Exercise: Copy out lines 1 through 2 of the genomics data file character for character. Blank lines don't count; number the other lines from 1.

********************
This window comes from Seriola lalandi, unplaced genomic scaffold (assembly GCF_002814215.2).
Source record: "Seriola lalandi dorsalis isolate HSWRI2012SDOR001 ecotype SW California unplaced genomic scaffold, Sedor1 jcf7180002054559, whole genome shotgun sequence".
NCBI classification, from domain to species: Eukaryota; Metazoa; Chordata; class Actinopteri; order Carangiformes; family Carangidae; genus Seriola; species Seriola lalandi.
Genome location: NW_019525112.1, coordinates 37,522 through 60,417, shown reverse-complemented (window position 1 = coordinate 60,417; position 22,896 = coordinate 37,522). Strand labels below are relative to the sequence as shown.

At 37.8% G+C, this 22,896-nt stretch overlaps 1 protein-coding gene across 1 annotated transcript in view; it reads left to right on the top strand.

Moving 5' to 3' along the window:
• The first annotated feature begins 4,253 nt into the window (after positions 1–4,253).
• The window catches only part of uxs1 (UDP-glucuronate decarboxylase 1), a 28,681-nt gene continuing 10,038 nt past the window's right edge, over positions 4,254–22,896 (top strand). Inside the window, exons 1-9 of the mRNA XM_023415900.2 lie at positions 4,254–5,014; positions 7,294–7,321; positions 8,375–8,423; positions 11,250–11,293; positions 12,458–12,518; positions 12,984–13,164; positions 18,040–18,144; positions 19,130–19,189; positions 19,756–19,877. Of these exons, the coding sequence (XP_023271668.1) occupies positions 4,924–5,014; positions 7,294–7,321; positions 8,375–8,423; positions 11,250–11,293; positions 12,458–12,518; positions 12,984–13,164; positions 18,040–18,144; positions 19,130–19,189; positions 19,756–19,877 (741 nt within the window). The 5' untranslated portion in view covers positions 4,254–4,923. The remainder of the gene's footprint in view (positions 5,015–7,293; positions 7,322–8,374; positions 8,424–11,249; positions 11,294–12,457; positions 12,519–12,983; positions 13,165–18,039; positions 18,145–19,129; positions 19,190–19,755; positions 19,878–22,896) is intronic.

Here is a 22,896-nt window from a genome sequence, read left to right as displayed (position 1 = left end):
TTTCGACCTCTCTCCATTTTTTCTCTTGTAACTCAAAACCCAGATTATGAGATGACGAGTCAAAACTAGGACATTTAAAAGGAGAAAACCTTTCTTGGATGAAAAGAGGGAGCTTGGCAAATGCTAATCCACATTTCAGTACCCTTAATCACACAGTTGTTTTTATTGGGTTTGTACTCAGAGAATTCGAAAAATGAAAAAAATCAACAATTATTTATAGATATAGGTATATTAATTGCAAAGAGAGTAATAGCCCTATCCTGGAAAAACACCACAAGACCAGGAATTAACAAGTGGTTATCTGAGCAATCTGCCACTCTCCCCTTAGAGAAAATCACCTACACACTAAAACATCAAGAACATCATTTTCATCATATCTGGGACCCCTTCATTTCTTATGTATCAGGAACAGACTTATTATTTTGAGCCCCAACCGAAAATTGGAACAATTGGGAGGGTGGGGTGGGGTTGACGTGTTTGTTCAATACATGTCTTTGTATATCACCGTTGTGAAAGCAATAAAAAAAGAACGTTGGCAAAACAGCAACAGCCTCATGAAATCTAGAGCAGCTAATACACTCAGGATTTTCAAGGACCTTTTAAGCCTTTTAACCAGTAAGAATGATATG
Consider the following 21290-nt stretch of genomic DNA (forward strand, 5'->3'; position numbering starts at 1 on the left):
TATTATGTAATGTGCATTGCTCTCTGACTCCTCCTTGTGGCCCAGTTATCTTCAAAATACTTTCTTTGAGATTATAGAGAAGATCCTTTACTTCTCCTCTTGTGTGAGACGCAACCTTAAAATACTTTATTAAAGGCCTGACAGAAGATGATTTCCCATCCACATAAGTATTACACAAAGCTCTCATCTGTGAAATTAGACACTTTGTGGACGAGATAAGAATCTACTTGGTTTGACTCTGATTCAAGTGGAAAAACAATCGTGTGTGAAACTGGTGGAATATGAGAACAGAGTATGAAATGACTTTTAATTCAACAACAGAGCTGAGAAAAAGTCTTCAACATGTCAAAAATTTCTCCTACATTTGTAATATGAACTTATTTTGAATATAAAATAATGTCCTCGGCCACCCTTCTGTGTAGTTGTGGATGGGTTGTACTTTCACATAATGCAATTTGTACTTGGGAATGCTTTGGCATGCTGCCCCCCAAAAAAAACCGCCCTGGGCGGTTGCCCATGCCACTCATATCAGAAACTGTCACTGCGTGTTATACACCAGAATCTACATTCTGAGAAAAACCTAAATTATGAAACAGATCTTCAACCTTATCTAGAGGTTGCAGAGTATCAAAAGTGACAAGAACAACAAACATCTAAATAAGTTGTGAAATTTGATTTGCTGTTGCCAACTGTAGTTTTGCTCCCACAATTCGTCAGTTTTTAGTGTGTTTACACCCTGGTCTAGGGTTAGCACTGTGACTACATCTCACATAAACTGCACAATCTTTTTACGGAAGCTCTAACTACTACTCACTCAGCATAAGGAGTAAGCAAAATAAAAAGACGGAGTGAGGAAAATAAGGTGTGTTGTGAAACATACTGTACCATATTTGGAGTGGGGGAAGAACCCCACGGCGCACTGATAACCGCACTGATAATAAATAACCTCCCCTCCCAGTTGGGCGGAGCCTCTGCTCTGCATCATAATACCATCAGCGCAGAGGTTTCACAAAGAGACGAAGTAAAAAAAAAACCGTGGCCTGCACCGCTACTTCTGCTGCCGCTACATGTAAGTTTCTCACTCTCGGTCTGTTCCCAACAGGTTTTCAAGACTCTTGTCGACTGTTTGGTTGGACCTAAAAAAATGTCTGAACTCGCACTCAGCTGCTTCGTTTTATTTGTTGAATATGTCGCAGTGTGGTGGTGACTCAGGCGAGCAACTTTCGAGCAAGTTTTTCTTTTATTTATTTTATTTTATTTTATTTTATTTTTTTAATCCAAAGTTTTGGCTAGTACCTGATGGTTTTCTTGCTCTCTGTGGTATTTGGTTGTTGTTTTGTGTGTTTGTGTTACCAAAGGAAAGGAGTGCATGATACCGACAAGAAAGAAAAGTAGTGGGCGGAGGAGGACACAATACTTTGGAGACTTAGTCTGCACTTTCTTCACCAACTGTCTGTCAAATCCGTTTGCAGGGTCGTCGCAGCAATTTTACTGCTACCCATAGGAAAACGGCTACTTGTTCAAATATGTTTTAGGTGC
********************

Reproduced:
This window comes from Seriola lalandi, unplaced genomic scaffold (assembly GCF_002814215.2).
Source record: "Seriola lalandi dorsalis isolate HSWRI2012SDOR001 ecotype SW California unplaced genomic scaffold, Sedor1 jcf7180002054559, whole genome shotgun sequence".